Co-founder Jihan Wu has just returned to helm bitcoin mining giant Bitmain once again, and the company is set to revamp their sales strategy in a bid to reverse a decline in market share.
Wu appeared on stage for the first time as the new CEO and Chairman at a customer event hosted by the company, a month after he regained control of Bitmain. He presented clients and partners with new strategies meant to restore the company’s waning market dominance. Basically, Wu proposed to try convincing miners to stick with their products by having the company take on risks related to cash flow, electricity costs, and the volatility of bitcoin price.
With these strategies, Bitmain is placing a big bet on the possibility of the price of bitcoin jumping next year, amidst the expected halving of mining rewards. With the scheduled halving, new supply created within each transaction block is likely to be reduced. Whether this will spark a rally in the same way the first two halvings did is still being debated to this day.
Although the event where Wu made the announcement was exclusive for customers and partners, screenshots of his presentation have been released, and they definitely show Bitmain rolling out three main strategies, which they hope will appeal to mining investors. To begin with, the company seems to have removed their previous sales strategy, where customers had to pay full amount for mining equipment upfront, even if it isn’t due for immediate shipment. This strategy is being replaced with a tiered-down payment structure.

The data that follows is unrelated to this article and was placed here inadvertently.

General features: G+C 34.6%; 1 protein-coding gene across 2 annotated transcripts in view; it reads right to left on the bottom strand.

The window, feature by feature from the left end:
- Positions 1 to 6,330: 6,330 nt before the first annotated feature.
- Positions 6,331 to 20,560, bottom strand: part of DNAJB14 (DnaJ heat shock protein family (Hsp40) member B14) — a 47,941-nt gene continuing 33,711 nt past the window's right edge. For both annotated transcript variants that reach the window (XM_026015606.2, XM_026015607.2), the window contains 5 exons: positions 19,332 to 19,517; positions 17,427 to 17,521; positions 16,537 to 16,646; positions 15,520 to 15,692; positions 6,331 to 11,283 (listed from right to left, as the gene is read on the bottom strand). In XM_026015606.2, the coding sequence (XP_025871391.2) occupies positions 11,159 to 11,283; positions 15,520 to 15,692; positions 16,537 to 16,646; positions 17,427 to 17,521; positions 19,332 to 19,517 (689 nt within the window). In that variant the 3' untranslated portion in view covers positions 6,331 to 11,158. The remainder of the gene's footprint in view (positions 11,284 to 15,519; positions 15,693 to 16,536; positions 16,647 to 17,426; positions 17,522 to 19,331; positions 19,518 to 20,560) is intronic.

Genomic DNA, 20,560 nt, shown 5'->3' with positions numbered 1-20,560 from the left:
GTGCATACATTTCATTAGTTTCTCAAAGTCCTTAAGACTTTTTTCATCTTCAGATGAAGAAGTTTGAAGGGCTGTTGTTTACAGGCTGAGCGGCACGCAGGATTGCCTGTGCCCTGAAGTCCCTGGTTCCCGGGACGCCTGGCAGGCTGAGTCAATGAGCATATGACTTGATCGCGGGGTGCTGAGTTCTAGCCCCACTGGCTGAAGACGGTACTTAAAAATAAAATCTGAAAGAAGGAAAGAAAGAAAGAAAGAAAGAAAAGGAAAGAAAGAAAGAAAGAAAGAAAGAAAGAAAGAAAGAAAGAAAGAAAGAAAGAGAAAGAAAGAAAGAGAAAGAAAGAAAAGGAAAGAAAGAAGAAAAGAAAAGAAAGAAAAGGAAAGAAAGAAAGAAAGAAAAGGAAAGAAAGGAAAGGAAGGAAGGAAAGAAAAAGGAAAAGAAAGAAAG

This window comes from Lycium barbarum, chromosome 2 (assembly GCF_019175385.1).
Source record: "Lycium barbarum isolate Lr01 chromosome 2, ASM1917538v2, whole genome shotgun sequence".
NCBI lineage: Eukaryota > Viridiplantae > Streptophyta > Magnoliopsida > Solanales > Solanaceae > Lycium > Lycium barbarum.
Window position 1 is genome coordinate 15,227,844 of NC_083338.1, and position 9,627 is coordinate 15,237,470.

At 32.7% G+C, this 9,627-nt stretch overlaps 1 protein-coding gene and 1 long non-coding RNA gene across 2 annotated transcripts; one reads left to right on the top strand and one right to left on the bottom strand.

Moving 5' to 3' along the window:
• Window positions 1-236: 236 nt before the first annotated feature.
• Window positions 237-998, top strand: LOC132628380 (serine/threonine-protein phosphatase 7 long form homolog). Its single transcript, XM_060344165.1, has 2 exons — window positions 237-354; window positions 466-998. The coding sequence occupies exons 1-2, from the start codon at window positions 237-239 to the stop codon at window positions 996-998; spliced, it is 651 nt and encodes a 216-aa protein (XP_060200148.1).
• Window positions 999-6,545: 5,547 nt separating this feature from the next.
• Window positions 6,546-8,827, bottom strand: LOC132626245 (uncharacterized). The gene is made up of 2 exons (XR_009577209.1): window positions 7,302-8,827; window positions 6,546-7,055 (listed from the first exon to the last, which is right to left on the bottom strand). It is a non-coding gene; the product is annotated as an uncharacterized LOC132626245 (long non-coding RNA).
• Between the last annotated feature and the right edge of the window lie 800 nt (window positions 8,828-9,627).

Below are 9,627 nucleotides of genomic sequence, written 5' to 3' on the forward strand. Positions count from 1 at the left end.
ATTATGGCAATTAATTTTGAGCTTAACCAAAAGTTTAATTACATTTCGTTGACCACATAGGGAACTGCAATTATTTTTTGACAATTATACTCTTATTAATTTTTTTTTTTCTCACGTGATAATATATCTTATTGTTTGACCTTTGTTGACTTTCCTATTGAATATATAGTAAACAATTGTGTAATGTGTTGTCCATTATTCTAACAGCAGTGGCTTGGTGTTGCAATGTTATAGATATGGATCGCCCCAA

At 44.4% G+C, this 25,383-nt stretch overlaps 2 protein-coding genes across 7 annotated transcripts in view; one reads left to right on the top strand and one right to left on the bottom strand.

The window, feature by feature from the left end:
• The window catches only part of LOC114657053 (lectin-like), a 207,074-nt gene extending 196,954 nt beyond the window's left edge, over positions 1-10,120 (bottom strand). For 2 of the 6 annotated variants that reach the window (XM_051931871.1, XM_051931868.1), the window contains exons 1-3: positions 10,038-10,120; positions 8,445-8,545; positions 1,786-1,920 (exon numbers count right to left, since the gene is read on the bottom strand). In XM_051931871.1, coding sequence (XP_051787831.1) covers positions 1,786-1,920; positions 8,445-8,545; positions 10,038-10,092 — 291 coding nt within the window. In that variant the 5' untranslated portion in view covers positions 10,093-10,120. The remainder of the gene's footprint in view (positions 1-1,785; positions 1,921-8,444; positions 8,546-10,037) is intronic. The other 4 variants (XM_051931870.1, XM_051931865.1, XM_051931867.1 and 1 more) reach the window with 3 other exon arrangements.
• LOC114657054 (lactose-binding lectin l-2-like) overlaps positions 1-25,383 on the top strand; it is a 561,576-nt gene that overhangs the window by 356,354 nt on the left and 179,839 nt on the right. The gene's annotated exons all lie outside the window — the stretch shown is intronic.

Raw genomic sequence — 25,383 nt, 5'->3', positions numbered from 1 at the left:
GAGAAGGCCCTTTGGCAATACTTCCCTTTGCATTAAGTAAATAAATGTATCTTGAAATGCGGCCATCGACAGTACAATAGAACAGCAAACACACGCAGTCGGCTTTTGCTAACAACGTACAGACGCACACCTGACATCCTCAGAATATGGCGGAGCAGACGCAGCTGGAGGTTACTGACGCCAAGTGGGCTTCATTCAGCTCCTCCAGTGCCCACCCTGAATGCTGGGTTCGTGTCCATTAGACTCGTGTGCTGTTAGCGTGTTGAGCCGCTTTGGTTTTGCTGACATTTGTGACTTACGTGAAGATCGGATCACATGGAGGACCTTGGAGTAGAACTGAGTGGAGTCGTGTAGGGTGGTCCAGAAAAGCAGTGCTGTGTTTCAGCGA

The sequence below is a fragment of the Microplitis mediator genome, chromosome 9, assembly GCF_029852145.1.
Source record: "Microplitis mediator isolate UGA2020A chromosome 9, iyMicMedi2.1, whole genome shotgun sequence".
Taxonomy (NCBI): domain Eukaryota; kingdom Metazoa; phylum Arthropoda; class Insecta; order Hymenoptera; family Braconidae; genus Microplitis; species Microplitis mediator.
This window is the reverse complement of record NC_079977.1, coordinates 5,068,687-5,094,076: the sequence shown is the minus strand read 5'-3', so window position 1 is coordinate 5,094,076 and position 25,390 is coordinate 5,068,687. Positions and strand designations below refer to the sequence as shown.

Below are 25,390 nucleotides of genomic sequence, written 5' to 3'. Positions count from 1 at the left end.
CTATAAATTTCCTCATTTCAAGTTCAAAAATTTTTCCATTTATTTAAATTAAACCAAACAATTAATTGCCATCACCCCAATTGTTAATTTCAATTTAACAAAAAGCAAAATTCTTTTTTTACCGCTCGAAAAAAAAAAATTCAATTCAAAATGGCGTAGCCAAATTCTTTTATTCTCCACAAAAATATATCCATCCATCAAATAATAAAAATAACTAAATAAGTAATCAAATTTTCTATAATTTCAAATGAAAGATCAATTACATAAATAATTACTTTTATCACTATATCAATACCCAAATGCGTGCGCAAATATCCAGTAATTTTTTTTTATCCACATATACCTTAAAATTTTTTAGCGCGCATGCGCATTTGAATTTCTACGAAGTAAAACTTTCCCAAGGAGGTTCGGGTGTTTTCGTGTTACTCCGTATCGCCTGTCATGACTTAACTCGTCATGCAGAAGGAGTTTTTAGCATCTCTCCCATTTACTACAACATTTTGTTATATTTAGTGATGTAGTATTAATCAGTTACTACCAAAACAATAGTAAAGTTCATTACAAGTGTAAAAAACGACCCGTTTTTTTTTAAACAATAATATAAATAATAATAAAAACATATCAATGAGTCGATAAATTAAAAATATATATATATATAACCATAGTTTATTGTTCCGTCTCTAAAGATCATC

The second strategy Bitmain plans to roll out is targeted towards people who own mining farms that have power resources, but lack the equipment to run at full capacity. Wu said they plan to offer a co-mining agreement giving mining farm operators the opportunity to rent their flagship AntMiner S17 of T17 products. The agreement will cover a full year, with Bitmain covering year-round electricity cost at $0.05 per kilowatt-hour; mining operators will be responsible for maintenance.
Furthermore, the agreement will have Bitmain keeping 75% of profits, while operators take 25%. If revenue is less than the cost of electricity, however, all mined coins will go to Bitmain. If the plan works, Bitmain would once again increase its own mining capacity, which has decreased over the past two years.
Reports made early this year indicate that Bitmain has decreased their self-owned bitcoin hash power in May, dropping it to 237 peta hashes per second, which represents an 88% drop from the April figures. The drop accounts for about 0.5% of their total power. Based on their latest disclosure, however, the company’s proprietary power has managed to rebound over the past six months.
Whether Bitmain’s planned strategies will succeed in delivering the expected results remains to be seen. But the mere fact that such changes are being made is a clear indication of competition in the mining business becoming more intense. Wu admitted that Bitmain’s dominance has waned throughout the year, and that was the biggest reason for his return to the firm’s management.